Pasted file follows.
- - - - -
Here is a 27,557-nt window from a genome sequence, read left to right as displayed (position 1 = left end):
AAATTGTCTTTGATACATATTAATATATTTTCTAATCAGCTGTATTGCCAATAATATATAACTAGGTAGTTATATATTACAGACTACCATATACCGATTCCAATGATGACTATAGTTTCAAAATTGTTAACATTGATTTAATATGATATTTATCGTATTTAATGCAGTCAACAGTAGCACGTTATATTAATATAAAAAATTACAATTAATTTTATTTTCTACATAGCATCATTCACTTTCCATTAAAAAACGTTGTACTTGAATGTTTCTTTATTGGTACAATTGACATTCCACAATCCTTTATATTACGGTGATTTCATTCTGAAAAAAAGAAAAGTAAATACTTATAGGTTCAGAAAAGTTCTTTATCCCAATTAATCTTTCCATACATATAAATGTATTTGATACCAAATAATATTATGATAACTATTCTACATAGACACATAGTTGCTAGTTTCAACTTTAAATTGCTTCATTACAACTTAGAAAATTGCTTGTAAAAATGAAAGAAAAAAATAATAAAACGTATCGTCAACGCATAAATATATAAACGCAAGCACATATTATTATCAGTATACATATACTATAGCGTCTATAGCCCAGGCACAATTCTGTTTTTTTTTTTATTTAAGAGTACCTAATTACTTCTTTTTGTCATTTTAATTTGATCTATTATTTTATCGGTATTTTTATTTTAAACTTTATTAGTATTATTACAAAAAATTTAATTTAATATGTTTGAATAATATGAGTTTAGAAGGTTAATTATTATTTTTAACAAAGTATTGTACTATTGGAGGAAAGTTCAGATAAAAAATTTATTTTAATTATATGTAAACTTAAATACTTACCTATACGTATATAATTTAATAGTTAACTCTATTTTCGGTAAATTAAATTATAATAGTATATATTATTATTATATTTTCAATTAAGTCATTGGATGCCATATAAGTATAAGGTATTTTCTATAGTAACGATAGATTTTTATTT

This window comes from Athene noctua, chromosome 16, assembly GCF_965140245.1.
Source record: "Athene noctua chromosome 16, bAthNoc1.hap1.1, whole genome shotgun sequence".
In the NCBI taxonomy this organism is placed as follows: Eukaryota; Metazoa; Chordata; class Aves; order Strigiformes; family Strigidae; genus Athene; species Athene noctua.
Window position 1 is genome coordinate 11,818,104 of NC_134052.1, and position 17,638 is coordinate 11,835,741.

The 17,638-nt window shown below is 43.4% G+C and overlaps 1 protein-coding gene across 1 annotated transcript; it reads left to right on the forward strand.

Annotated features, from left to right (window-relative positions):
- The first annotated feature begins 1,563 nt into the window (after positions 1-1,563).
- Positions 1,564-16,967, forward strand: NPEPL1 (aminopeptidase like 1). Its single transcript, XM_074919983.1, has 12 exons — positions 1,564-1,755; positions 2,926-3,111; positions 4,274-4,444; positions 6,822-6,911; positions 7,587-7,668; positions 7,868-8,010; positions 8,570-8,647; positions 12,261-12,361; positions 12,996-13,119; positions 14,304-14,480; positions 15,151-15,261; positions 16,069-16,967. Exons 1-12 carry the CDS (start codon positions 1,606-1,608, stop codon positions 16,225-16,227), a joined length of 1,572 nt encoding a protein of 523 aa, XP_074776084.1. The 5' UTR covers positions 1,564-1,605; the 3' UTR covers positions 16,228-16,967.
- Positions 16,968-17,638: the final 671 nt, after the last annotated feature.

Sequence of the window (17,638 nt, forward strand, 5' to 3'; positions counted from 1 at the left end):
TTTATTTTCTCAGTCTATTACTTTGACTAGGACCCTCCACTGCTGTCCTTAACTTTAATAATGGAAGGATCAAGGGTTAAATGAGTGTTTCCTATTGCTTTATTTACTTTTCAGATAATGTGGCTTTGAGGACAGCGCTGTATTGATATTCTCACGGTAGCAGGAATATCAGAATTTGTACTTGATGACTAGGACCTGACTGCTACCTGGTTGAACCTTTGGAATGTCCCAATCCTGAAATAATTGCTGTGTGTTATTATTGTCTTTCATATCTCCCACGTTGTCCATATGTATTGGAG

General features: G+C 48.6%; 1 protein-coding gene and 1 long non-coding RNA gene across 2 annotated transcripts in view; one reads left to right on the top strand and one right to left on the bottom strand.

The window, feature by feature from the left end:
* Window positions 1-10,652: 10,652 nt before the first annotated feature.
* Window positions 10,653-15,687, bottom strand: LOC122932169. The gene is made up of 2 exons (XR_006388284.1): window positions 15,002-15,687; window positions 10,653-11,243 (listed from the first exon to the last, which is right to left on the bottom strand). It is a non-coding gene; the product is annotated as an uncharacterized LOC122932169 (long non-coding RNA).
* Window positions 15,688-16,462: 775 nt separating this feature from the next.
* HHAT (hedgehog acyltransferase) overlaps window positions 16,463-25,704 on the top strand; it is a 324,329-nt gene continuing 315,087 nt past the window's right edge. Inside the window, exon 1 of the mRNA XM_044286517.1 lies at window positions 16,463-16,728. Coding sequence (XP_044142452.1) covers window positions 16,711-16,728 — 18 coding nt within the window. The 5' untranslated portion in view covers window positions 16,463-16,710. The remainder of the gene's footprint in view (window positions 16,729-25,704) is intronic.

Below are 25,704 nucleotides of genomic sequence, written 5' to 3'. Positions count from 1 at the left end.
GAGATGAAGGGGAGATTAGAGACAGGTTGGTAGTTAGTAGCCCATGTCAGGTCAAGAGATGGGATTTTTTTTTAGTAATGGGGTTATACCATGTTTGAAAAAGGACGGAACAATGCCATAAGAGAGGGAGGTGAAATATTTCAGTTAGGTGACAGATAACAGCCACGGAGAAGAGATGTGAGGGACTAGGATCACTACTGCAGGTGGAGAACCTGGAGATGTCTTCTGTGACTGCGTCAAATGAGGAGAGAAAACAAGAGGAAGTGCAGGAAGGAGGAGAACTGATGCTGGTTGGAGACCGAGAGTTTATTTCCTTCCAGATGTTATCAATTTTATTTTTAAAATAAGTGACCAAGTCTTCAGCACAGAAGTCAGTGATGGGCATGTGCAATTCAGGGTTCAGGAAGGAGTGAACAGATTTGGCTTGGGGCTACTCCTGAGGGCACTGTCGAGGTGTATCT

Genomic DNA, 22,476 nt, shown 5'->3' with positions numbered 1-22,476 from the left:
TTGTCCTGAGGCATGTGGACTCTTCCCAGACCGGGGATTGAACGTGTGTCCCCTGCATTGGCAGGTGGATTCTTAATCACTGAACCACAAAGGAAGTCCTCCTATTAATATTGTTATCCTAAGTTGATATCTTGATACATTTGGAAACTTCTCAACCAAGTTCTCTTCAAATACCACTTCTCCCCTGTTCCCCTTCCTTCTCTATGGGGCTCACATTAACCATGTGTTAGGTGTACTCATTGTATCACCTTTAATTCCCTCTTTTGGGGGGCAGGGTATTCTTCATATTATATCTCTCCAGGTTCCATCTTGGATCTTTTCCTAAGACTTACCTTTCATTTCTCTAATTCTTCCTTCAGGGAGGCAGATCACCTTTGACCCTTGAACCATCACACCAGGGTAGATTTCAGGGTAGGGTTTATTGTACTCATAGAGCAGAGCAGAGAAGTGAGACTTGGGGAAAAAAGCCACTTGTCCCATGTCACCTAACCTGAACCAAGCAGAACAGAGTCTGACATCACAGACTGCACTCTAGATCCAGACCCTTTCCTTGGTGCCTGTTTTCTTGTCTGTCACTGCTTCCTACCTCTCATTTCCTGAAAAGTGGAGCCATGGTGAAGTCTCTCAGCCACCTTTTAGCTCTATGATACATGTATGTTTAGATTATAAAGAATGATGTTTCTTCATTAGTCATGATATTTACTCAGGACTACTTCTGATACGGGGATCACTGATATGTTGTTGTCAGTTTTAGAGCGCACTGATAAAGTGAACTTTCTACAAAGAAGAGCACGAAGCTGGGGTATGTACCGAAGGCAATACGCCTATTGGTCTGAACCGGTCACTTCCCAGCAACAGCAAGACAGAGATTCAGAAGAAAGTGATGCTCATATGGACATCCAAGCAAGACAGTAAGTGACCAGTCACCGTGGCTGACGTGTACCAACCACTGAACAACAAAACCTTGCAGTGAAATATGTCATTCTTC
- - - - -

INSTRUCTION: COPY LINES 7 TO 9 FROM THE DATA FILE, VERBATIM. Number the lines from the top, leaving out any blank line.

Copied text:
The 17,638-nt window shown below is 43.4% G+C and overlaps 1 protein-coding gene across 1 annotated transcript; it reads left to right on the forward strand.

Annotated features, from left to right (window-relative positions):
- The first annotated feature begins 1,563 nt into the window (after positions 1-1,563).